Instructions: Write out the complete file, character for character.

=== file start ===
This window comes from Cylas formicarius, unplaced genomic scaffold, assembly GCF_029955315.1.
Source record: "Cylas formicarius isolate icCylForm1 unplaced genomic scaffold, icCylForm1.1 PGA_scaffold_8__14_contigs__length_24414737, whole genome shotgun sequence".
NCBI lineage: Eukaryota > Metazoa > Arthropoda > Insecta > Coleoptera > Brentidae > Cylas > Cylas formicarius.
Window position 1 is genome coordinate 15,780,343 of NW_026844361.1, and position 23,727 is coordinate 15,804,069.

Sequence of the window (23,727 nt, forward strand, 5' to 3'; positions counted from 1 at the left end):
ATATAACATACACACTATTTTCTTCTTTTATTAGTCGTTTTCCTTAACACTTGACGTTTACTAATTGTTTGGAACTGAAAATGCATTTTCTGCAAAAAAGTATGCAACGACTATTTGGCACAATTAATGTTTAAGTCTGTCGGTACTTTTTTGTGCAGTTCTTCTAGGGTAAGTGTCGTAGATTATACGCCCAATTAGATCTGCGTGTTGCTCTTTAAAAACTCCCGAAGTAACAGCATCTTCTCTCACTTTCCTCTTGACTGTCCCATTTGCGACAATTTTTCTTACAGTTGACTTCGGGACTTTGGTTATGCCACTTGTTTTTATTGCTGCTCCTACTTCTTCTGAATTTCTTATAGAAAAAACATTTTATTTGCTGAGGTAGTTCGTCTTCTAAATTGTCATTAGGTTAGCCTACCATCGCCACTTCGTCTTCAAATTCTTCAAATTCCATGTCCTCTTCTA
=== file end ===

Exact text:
This window comes from Cylas formicarius, unplaced genomic scaffold, assembly GCF_029955315.1.
Source record: "Cylas formicarius isolate icCylForm1 unplaced genomic scaffold, icCylForm1.1 PGA_scaffold_8__14_contigs__length_24414737, whole genome shotgun sequence".
NCBI lineage: Eukaryota > Metazoa > Arthropoda > Insecta > Coleoptera > Brentidae > Cylas > Cylas formicarius.
Window position 1 is genome coordinate 15,780,343 of NW_026844361.1, and position 23,727 is coordinate 15,804,069.

Sequence of the window (23,727 nt, forward strand, 5' to 3'; positions counted from 1 at the left end):
ATATAACATACACACTATTTTCTTCTTTTATTAGTCGTTTTCCTTAACACTTGACGTTTACTAATTGTTTGGAACTGAAAATGCATTTTCTGCAAAAAAGTATGCAACGACTATTTGGCACAATTAATGTTTAAGTCTGTCGGTACTTTTTTGTGCAGTTCTTCTAGGGTAAGTGTCGTAGATTATACGCCCAATTAGATCTGCGTGTTGCTCTTTAAAAACTCCCGAAGTAACAGCATCTTCTCTCACTTTCCTCTTGACTGTCCCATTTGCGACAATTTTTCTTACAGTTGACTTCGGGACTTTGGTTATGCCACTTGTTTTTATTGCTGCTCCTACTTCTTCTGAATTTCTTATAGAAAAAACATTTTATTTGCTGAGGTAGTTCGTCTTCTAAATTGTCATTAGGTTAGCCTACCATCGCCACTTCGTCTTCAAATTCTTCAAATTCCATGTCCTCTTCTA